He then favorably fell ill and went mad and babbled that she had cursed him.
He started getting attacks and shouted about "sharp pins" that pricked him, called Mary and unknown others and said, "Don't you see them? They are there. & # 39;
Witnesses reported strange events surrounding his sickbed, including the strong smell of musk (associated with witches), inexplicably emptied medicine jars, and strange scratching noises.
Margaret Atwood – who was told as a child that she was a descendant of Mary – is of course the literary superstar of the moment
"Various people often felt something moving in bed, a considerable distance from the man," reported Cotton Mather, a Puritan minister and elder educated by Harvard who sniffed witchcraft everywhere and investigated the matter. "It looked like a cat, but they could never understand."
After Smith died, his body covered with inexplicable bruises and wounds, Mather concluded that Mary had been killed with & # 39; horrible witchcraft & # 39 ;.
(Eight years later he caused even greater hysteria in Salem's infamous witch trials – which inspired Arthur Miller's game The Crucible – killing 20 people.)
Even before Smith died, Mary's persecutors had taken action. Convinced that they could help him by hurting her, a group of young men from Hadley – & # 39; sturdy boys & # 39; named in one account – her three or four times to disturb & # 39; her & # 39; and disturb her spells.
On their last visit, they dragged her out the door and hung her on a tree.
She dangled there all night in what must have been unbearable pain until her persecutors held her the next morning and discovered that she was still alive. They rolled her through the deep snow on the ground and had her buried in it.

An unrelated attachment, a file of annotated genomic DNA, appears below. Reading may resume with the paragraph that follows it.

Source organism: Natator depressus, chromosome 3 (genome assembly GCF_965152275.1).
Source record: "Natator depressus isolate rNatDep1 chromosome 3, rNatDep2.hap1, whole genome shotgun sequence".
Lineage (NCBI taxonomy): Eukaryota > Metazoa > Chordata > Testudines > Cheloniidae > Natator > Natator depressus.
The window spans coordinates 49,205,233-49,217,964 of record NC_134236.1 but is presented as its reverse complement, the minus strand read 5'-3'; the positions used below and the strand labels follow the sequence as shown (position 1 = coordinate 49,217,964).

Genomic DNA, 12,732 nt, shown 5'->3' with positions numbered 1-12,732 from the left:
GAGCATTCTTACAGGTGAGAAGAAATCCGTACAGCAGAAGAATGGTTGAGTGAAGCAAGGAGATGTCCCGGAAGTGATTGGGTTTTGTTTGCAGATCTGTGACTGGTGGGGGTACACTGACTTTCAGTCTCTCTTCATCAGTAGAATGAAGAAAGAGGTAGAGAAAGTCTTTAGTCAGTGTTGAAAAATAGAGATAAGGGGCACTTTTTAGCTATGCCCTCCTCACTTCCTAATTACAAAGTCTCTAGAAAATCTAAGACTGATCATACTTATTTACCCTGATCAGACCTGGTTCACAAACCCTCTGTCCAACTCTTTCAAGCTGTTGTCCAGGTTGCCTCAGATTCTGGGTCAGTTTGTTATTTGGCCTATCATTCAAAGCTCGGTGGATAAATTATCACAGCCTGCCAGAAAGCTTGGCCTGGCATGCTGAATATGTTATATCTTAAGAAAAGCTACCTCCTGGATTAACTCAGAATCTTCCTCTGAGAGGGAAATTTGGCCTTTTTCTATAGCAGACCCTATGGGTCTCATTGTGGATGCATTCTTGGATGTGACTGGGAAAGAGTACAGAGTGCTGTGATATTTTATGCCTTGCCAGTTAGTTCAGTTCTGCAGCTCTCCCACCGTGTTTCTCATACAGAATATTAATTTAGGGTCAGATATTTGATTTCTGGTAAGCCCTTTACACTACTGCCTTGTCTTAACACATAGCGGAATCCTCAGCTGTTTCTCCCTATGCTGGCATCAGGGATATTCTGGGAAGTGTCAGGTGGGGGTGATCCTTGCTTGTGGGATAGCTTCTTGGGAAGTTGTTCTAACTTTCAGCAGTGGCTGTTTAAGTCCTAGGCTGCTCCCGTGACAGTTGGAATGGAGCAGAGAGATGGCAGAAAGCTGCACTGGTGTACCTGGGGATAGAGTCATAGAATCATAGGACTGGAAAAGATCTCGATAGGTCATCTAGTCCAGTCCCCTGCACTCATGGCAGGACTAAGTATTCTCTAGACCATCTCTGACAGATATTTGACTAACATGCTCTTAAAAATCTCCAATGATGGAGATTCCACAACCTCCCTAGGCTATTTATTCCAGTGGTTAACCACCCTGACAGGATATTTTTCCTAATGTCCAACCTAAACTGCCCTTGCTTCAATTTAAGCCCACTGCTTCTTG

But even that didn't finish her.
As Margaret Atwood has noted: & # 39; I expect that if everyone thought she had occult powers before hanging, they would be even more convinced afterwards. & # 39;
It seems that the residents then kept their distance from "Half-Hanged Mary". She died 11 years later and left a small estate with a bed, a Bible, a psalm book, and three sermon books. She is buried in the cemetery of the city.
Atwood describes Mary Webster as "my favorite ancestor," and adds that "if there is anything that I hope I inherited from her, it's her neck."
The novelist says that she has dedicated The Handmaid & Tale to Mary (along with a Harvard scholar who taught her about puritanism) because she was an unjustly accused woman who is "somewhat of a symbol of hope because she is actually there failed to kill her '.
She says she still wonders how Mary spent the night hanging on a tree, and what went through her mind when she dangled there.